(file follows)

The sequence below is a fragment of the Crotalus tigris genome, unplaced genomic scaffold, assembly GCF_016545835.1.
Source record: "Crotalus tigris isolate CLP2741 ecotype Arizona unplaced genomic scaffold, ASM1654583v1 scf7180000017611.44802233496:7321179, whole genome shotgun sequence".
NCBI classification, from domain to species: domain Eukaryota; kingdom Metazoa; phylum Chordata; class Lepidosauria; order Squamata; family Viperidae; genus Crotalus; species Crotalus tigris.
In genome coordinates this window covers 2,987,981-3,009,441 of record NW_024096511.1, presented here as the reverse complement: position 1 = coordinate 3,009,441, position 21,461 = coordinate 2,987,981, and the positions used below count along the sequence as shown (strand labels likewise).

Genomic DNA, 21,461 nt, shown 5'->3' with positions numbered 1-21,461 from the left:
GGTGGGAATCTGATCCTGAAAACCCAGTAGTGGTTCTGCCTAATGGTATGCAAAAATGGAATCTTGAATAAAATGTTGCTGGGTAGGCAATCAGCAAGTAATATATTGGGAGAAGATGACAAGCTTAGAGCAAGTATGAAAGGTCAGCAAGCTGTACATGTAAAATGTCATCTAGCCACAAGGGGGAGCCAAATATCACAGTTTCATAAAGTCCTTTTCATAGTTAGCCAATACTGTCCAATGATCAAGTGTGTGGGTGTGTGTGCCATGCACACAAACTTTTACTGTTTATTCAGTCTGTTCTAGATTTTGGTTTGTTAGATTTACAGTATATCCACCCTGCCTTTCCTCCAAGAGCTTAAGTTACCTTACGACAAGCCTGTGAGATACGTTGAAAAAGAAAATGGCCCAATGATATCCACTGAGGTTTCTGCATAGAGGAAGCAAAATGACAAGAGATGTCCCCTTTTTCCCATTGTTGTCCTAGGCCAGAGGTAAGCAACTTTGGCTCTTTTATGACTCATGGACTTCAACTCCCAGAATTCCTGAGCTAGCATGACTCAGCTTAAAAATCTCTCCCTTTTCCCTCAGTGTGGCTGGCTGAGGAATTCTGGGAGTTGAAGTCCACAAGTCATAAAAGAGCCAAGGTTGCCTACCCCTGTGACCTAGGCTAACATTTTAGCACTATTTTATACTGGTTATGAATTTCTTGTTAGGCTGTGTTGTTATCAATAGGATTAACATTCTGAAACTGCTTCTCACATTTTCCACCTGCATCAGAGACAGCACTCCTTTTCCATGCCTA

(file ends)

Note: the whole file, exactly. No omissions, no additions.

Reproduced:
The sequence below is a fragment of the Crotalus tigris genome, unplaced genomic scaffold, assembly GCF_016545835.1.
Source record: "Crotalus tigris isolate CLP2741 ecotype Arizona unplaced genomic scaffold, ASM1654583v1 scf7180000017611.44802233496:7321179, whole genome shotgun sequence".
NCBI classification, from domain to species: domain Eukaryota; kingdom Metazoa; phylum Chordata; class Lepidosauria; order Squamata; family Viperidae; genus Crotalus; species Crotalus tigris.
In genome coordinates this window covers 2,987,981-3,009,441 of record NW_024096511.1, presented here as the reverse complement: position 1 = coordinate 3,009,441, position 21,461 = coordinate 2,987,981, and the positions used below count along the sequence as shown (strand labels likewise).

Genomic DNA, 21,461 nt, shown 5'->3' with positions numbered 1-21,461 from the left:
GGTGGGAATCTGATCCTGAAAACCCAGTAGTGGTTCTGCCTAATGGTATGCAAAAATGGAATCTTGAATAAAATGTTGCTGGGTAGGCAATCAGCAAGTAATATATTGGGAGAAGATGACAAGCTTAGAGCAAGTATGAAAGGTCAGCAAGCTGTACATGTAAAATGTCATCTAGCCACAAGGGGGAGCCAAATATCACAGTTTCATAAAGTCCTTTTCATAGTTAGCCAATACTGTCCAATGATCAAGTGTGTGGGTGTGTGTGCCATGCACACAAACTTTTACTGTTTATTCAGTCTGTTCTAGATTTTGGTTTGTTAGATTTACAGTATATCCACCCTGCCTTTCCTCCAAGAGCTTAAGTTACCTTACGACAAGCCTGTGAGATACGTTGAAAAAGAAAATGGCCCAATGATATCCACTGAGGTTTCTGCATAGAGGAAGCAAAATGACAAGAGATGTCCCCTTTTTCCCATTGTTGTCCTAGGCCAGAGGTAAGCAACTTTGGCTCTTTTATGACTCATGGACTTCAACTCCCAGAATTCCTGAGCTAGCATGACTCAGCTTAAAAATCTCTCCCTTTTCCCTCAGTGTGGCTGGCTGAGGAATTCTGGGAGTTGAAGTCCACAAGTCATAAAAGAGCCAAGGTTGCCTACCCCTGTGACCTAGGCTAACATTTTAGCACTATTTTATACTGGTTATGAATTTCTTGTTAGGCTGTGTTGTTATCAATAGGATTAACATTCTGAAACTGCTTCTCACATTTTCCACCTGCATCAGAGACAGCACTCCTTTTCCATGCCTA